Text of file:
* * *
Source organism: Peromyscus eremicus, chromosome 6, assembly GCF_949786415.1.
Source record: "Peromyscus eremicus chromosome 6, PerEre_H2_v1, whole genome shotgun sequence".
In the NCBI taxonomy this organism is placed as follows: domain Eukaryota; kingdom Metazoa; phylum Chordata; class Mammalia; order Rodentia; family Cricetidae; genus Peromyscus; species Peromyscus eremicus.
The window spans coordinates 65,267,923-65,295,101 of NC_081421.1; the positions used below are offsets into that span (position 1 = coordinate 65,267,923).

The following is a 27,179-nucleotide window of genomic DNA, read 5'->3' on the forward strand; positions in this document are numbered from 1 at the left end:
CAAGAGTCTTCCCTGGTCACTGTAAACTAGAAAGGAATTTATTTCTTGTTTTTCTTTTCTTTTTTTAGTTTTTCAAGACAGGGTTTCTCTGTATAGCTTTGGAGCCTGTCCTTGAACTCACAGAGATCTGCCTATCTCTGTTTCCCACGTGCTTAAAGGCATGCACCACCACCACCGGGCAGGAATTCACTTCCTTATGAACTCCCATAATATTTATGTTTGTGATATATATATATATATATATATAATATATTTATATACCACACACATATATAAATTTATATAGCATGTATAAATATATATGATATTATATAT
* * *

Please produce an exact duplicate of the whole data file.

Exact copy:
Source organism: Peromyscus eremicus, chromosome 6, assembly GCF_949786415.1.
Source record: "Peromyscus eremicus chromosome 6, PerEre_H2_v1, whole genome shotgun sequence".
In the NCBI taxonomy this organism is placed as follows: domain Eukaryota; kingdom Metazoa; phylum Chordata; class Mammalia; order Rodentia; family Cricetidae; genus Peromyscus; species Peromyscus eremicus.
The window spans coordinates 65,267,923-65,295,101 of NC_081421.1; the positions used below are offsets into that span (position 1 = coordinate 65,267,923).

The following is a 27,179-nucleotide window of genomic DNA, read 5'->3' on the forward strand; positions in this document are numbered from 1 at the left end:
CAAGAGTCTTCCCTGGTCACTGTAAACTAGAAAGGAATTTATTTCTTGTTTTTCTTTTCTTTTTTTAGTTTTTCAAGACAGGGTTTCTCTGTATAGCTTTGGAGCCTGTCCTTGAACTCACAGAGATCTGCCTATCTCTGTTTCCCACGTGCTTAAAGGCATGCACCACCACCACCGGGCAGGAATTCACTTCCTTATGAACTCCCATAATATTTATGTTTGTGATATATATATATATATATATATAATATATTTATATACCACACACATATATAAATTTATATAGCATGTATAAATATATATGATATTATATAT